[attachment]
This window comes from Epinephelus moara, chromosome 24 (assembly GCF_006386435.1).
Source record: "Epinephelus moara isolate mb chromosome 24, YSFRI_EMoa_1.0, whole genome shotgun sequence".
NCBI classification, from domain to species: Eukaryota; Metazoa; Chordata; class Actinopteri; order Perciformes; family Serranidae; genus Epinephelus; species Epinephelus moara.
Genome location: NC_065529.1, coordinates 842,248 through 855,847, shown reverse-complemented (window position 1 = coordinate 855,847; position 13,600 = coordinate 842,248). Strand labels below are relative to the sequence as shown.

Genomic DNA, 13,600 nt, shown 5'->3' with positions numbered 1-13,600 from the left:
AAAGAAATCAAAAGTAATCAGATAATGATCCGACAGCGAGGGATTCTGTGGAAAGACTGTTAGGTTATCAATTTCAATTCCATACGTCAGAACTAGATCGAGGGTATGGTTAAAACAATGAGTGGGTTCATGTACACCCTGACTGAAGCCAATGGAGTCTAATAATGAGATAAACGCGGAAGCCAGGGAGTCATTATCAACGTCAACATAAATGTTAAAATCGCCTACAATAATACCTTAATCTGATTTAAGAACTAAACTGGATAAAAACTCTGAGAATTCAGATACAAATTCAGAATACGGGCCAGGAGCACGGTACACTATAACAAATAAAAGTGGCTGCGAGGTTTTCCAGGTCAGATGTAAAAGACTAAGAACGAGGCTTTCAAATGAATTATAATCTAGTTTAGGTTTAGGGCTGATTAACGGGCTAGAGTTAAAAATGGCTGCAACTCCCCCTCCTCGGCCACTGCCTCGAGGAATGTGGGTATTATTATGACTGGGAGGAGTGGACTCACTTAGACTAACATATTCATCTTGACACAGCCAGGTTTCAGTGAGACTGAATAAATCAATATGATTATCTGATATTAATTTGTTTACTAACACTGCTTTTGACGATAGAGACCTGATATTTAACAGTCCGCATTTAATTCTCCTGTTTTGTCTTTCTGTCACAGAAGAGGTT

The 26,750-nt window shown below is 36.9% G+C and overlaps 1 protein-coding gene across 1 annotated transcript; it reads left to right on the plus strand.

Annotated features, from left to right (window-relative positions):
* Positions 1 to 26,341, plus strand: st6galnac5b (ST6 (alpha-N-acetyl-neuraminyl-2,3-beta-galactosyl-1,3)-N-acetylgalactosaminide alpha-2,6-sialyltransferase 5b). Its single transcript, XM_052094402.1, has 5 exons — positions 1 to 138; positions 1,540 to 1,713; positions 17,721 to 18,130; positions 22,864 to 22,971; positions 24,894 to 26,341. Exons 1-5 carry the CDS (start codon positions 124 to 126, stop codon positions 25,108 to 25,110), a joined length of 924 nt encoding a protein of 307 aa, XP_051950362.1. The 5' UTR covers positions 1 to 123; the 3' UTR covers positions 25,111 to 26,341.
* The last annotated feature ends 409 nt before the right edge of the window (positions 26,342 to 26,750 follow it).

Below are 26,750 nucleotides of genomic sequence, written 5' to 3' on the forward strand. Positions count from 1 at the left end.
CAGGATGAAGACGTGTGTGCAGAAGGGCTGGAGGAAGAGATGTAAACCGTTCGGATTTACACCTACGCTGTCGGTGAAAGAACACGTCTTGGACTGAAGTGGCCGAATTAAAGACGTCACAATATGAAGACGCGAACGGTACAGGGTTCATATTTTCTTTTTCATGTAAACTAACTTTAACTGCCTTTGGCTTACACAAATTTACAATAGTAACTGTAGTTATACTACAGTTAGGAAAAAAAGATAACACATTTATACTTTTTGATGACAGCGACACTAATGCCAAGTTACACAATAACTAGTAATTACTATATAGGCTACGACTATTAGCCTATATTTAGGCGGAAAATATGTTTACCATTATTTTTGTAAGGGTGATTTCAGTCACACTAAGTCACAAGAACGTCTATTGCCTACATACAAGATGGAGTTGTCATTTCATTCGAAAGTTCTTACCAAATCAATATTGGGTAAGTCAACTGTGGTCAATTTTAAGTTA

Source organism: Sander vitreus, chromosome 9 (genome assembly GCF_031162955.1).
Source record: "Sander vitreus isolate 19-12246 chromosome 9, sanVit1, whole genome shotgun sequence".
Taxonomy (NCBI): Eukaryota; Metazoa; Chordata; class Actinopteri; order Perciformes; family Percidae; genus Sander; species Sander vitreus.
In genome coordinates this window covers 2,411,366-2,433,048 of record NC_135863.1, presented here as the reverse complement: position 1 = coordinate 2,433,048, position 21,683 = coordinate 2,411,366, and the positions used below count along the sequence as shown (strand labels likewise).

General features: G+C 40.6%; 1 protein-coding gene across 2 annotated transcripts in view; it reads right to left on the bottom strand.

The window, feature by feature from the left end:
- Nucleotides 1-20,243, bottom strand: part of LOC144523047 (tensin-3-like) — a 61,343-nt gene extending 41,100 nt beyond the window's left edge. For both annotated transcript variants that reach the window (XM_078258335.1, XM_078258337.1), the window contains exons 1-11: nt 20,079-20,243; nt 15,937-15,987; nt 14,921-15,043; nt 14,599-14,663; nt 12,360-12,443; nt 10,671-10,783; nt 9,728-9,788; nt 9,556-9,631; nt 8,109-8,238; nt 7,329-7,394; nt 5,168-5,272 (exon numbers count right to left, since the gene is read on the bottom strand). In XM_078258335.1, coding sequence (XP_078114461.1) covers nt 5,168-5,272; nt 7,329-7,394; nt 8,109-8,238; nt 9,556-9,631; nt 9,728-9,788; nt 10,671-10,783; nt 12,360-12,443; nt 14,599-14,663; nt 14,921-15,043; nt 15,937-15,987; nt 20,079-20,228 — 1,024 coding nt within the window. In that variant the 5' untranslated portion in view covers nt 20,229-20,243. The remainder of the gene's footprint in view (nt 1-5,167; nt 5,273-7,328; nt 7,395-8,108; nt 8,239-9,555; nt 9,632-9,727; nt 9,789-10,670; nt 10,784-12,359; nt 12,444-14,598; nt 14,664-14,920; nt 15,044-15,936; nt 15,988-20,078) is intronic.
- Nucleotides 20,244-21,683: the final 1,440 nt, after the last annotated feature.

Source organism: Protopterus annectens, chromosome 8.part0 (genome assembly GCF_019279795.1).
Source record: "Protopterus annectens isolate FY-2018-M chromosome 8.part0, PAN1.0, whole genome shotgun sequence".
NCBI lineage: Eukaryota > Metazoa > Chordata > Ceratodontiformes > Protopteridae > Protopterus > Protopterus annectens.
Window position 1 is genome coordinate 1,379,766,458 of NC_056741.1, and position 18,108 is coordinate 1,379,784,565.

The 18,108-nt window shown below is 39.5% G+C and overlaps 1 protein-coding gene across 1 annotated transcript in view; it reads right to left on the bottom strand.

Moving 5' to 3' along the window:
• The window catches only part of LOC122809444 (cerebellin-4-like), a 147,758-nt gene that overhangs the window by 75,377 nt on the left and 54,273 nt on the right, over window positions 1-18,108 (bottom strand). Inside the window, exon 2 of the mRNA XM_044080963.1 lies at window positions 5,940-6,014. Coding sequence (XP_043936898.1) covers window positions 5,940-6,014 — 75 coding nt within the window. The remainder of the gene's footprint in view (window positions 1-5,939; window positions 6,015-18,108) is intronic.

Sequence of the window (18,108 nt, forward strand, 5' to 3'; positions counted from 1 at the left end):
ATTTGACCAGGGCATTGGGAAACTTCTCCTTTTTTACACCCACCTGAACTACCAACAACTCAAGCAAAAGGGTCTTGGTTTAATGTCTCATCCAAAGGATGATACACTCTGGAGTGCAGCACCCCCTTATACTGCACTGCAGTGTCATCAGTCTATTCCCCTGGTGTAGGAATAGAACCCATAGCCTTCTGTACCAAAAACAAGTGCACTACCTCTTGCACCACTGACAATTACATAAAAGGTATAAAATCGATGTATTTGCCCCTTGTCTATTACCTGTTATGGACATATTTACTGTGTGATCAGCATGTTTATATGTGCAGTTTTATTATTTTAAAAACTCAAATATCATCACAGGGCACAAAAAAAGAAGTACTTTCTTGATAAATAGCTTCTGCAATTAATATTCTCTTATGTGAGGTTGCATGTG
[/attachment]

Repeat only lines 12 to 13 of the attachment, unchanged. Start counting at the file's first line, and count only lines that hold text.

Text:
CAGGATGAAGACGTGTGTGCAGAAGGGCTGGAGGAAGAGATGTAAACCGTTCGGATTTACACCTACGCTGTCGGTGAAAGAACACGTCTTGGACTGAAGTGGCCGAATTAAAGACGTCACAATATGAAGACGCGAACGGTACAGGGTTCATATTTTCTTTTTCATGTAAACTAACTTTAACTGCCTTTGGCTTACACAAATTTACAATAGTAACTGTAGTTATACTACAGTTAGGAAAAAAAGATAACACATTTATACTTTTTGATGACAGCGACACTAATGCCAAGTTACACAATAACTAGTAATTACTATATAGGCTACGACTATTAGCCTATATTTAGGCGGAAAATATGTTTACCATTATTTTTGTAAGGGTGATTTCAGTCACACTAAGTCACAAGAACGTCTATTGCCTACATACAAGATGGAGTTGTCATTTCATTCGAAAGTTCTTACCAAATCAATATTGGGTAAGTCAACTGTGGTCAATTTTAAGTTA

Source organism: Sander vitreus, chromosome 9 (genome assembly GCF_031162955.1).